“The captain followed the appropriate protocol and authorized an embarked security team to fire warning shots in order for the pirates to turn away. Shortly after, the small boat departed the area astern of the vessel,” Speers said in a statement.

Tuesday’s attempted hijacking was the third time pirates have tried to seize the U.S.-flag container ship. The first two attempts occurred in 2009.

Read the rest of this entry »

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Maritime Security: Maersk-Alabama Gets Attacked Again by Pirates, Security Contractors Repel the Assault

“This is a great example of how merchant mariners can take proactive action to prevent being attacked and why we recommend that ships follow industry best practices if they’re in high-risk areas,” Gortney said in a statement.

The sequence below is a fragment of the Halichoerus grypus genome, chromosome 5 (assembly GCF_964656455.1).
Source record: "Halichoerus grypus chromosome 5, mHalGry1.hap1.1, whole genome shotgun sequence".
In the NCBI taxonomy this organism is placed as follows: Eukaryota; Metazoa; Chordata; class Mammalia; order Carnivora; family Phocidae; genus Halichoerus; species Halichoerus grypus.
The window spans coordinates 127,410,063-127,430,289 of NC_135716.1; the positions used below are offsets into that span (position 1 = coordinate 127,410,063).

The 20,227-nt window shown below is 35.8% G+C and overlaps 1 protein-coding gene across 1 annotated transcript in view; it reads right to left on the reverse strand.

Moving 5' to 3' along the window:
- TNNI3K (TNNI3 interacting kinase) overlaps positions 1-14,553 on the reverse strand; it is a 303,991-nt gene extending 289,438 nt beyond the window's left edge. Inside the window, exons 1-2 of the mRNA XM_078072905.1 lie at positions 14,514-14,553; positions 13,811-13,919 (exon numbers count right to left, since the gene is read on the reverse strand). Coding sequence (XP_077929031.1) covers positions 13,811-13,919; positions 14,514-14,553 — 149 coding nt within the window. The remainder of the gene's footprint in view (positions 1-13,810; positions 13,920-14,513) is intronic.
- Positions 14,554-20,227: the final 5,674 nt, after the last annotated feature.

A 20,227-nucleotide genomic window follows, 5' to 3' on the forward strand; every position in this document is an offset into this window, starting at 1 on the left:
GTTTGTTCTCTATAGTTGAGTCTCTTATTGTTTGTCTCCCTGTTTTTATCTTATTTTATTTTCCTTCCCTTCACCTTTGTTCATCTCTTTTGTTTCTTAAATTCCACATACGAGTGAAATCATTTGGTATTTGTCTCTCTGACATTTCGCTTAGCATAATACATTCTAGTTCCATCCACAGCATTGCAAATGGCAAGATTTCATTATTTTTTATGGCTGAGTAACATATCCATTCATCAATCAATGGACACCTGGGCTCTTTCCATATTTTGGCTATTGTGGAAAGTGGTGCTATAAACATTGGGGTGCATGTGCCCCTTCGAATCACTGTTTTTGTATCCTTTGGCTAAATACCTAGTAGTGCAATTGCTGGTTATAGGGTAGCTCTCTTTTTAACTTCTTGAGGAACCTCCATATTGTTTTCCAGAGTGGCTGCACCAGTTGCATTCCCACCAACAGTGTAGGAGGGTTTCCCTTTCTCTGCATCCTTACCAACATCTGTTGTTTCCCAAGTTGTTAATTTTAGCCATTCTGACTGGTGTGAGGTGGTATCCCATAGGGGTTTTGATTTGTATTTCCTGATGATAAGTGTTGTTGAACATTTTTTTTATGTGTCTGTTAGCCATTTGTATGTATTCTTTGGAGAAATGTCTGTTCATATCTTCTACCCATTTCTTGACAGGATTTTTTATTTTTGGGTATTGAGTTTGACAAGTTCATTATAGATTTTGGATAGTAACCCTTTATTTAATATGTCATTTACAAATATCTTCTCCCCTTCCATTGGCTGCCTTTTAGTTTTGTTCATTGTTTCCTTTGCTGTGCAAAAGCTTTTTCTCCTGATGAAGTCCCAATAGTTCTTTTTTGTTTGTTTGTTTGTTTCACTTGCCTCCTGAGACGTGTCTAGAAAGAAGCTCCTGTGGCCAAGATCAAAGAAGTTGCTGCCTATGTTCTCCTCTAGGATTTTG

However, Roger Middleton, a piracy expert at the London-based think tank Chatham House, said the international maritime community was still “solidly against” armed guards aboard vessels at sea, but that American ships have taken a different line than the rest of the international community. 

*****

   If I knew what company was being contracted to provide the security, I would totally credit them in this deal.  So if any of the readers have a clue, let me know and I will edit this thing.  Bravo to the security team for sticking it to these booger eaters. Also, I think Mr. Middleton should re-think his opinion on armed guards.  Every company out there has the right to defend itself, and in the face of this threat, bad language or LRADs do not work.  Pirates only understand the language of superior firepower. -Matt